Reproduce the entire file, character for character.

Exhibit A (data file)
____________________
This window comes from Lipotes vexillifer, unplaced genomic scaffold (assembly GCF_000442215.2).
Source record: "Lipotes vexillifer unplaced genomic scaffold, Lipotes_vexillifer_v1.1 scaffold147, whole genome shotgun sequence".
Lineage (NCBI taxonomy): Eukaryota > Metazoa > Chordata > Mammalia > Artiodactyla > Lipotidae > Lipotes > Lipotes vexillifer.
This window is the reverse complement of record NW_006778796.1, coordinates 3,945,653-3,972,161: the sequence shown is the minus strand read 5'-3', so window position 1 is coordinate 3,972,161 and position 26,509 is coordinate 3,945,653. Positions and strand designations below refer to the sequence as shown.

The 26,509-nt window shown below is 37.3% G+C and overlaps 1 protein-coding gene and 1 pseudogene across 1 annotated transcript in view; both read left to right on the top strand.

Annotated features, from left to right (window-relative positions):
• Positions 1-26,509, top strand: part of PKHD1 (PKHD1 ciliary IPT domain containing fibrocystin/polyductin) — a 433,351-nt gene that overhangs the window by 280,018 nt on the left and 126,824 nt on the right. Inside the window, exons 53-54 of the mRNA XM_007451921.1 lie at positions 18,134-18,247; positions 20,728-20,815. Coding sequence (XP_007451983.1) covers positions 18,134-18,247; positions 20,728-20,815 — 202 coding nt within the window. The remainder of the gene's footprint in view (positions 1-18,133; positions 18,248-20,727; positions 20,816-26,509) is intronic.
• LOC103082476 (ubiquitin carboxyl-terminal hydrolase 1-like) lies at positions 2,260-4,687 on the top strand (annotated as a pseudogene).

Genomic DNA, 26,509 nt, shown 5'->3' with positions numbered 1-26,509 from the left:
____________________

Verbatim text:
This window comes from Lipotes vexillifer, unplaced genomic scaffold (assembly GCF_000442215.2).
Source record: "Lipotes vexillifer unplaced genomic scaffold, Lipotes_vexillifer_v1.1 scaffold147, whole genome shotgun sequence".
Lineage (NCBI taxonomy): Eukaryota > Metazoa > Chordata > Mammalia > Artiodactyla > Lipotidae > Lipotes > Lipotes vexillifer.
This window is the reverse complement of record NW_006778796.1, coordinates 3,945,653-3,972,161: the sequence shown is the minus strand read 5'-3', so window position 1 is coordinate 3,972,161 and position 26,509 is coordinate 3,945,653. Positions and strand designations below refer to the sequence as shown.

The 26,509-nt window shown below is 37.3% G+C and overlaps 1 protein-coding gene and 1 pseudogene across 1 annotated transcript in view; both read left to right on the top strand.

Annotated features, from left to right (window-relative positions):
• Positions 1-26,509, top strand: part of PKHD1 (PKHD1 ciliary IPT domain containing fibrocystin/polyductin) — a 433,351-nt gene that overhangs the window by 280,018 nt on the left and 126,824 nt on the right. Inside the window, exons 53-54 of the mRNA XM_007451921.1 lie at positions 18,134-18,247; positions 20,728-20,815. Coding sequence (XP_007451983.1) covers positions 18,134-18,247; positions 20,728-20,815 — 202 coding nt within the window. The remainder of the gene's footprint in view (positions 1-18,133; positions 18,248-20,727; positions 20,816-26,509) is intronic.
• LOC103082476 (ubiquitin carboxyl-terminal hydrolase 1-like) lies at positions 2,260-4,687 on the top strand (annotated as a pseudogene).

Genomic DNA, 26,509 nt, shown 5'->3' with positions numbered 1-26,509 from the left: